Using Hay Replacers for Horses

Using Hay Replacers for Horses

Hay cubes are an option if pasture or traditional baled hay is unavailable.

Photo: The Horse Staff

When times of severe drought or other weather phenomenon result in poor quality or availability of pastures and hay, horse owners often turn to complete feeds (those that contain a full diet of roughage, protein, vitamins, minerals, and other needed nutrients) or hay stretchers/replacers (designed to replace the fiber component of the hay/pasture that is no longer available).

These products can be extremely useful to horse owners to help them through the tough hay times, but they do come with some usage guidelines to keep horses happy and healthy. Remember:

Follow the recommended feeding rate. This is of particular concern if the product is being used as the sole diet. To keep gut health intact, enough fiber must be consumed each day for regular gut function. And, to keep the horse healthy overall, it is critical to ensure they are receiving all the balanced nutrients that they would normally get through a combination of hay, pasture, and added concentrate feed.

Horses tend to crave long stem fiber to chew on, which is missing in the diet made up of complete feed or hay stretchers. Owners might start to see unwanted behaviors (such as wood chewing, cribbing, or weaving) without some grass or hay to keep their horse’s mouth and mind busy. While the full daily allotment of hay might not be available or affordable, it is a good idea to offer at least a flake or two each day to help prevent these behaviors (and save your fences). Hay cubes are an option if pasture or traditional baled hay is unavailable.

Ensure proper water and salt consumption. Proper hydration levels are essential to keeping the gut moving properly.

In the absence of available forage, providing a complete feed concentrate is a better option than feeding a concentrate that is designed to be fed with forage by itself. With proper management and attention to detail, both the horse and the owner’s pocketbook can pull through the hay shortage.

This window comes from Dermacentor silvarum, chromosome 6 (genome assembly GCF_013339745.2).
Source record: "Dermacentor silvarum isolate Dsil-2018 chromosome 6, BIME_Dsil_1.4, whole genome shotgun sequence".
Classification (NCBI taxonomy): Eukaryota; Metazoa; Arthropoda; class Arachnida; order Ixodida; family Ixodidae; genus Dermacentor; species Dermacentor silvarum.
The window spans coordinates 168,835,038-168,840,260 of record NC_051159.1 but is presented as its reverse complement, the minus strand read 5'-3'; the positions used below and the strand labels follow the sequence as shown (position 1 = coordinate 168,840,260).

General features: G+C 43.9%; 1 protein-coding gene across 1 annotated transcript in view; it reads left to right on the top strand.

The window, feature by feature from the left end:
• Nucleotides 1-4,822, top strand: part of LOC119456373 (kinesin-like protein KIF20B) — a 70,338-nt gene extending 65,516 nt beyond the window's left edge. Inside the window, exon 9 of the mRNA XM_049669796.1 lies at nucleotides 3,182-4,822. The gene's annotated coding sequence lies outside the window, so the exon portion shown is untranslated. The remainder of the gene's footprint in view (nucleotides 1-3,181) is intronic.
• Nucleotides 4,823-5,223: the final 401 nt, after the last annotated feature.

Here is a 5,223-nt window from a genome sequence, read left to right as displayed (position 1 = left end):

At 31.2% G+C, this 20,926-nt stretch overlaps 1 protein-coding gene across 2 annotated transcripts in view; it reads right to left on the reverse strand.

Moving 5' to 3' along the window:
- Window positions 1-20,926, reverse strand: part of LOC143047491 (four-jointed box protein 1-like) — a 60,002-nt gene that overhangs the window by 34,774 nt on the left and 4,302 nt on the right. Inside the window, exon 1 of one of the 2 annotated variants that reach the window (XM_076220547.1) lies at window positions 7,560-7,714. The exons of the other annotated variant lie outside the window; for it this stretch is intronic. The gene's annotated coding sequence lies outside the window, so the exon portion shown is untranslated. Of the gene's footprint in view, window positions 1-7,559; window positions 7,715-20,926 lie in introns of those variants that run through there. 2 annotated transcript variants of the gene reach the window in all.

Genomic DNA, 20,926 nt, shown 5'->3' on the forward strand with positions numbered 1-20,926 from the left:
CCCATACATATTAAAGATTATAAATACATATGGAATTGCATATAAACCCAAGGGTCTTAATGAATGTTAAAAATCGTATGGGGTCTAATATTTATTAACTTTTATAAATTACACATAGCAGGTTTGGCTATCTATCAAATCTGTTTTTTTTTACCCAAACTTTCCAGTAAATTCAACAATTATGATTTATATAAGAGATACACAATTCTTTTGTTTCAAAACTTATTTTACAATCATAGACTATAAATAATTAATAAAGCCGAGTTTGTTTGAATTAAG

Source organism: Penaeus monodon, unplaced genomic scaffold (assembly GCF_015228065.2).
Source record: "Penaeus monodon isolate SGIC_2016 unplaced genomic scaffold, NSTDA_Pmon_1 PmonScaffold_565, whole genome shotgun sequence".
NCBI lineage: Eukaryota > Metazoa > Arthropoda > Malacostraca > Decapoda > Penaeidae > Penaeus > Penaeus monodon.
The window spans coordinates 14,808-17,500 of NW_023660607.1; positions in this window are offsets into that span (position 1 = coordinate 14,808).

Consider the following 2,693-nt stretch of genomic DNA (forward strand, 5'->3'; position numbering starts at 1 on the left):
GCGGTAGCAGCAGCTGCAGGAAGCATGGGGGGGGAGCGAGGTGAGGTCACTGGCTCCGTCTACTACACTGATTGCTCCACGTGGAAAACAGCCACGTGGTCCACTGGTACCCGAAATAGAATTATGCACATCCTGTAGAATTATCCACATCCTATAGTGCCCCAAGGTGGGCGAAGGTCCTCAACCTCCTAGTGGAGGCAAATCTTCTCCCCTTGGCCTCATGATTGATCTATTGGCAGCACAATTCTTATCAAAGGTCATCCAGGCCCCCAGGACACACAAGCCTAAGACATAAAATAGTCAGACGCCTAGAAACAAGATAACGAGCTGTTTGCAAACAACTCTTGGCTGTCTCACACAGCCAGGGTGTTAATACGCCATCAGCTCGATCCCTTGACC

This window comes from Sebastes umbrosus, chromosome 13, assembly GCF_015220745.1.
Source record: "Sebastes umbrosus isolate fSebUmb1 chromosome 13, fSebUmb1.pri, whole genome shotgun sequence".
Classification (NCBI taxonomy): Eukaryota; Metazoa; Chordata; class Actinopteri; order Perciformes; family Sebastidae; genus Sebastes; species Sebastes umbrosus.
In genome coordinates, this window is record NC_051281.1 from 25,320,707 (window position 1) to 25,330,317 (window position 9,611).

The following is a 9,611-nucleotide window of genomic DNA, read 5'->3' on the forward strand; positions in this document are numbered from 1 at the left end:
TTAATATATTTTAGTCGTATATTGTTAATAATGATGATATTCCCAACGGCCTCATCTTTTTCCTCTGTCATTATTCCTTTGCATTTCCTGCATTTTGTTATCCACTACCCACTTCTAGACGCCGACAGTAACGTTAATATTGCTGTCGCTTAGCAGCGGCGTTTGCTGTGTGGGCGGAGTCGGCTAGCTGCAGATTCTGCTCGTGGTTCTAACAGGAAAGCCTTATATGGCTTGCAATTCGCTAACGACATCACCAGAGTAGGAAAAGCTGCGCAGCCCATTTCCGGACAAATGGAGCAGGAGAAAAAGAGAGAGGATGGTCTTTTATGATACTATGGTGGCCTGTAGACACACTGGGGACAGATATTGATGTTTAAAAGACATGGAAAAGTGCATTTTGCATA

Reprinted with permission from The Feed Room, by Nutrena

About the Author

Emily Lamprecht, PhD

Emily Lamprecht, PhD, earned her doctorate in Endocrinology and Animal Biosciences (with an emphasis on equine nutrition and exercise physiology) in 2009 from Rutgers, The State University of New Jersey. She also holds bachelor’s degrees in Animal Science and Psychology from University of Missouri, Columbia (2003, 2004). She joined the Cargill Animal Nutrition Strategic Marketing and Technology team in August 2009 and currently serves in the role of Technology Lead for Consumer Nutrition. Her primary responsibilities include formulation, managing research and new product development for the equine and pet businesses within the United States and internationally, and providing technical support to Cargill businesses, veterinarians, feed dealers, consultants, and customers. Lamprecht is a professional member of the American Society of Animal Science and the Equine Science Society. In her spare time, Lamprecht can be found volunteering with the Minnesota Search and Rescue Dog Association and continues to be an active member of the equine community. She trains and shows her horse in the sport of dressage and enjoys spending time with her husband, trail riding, and hiking.

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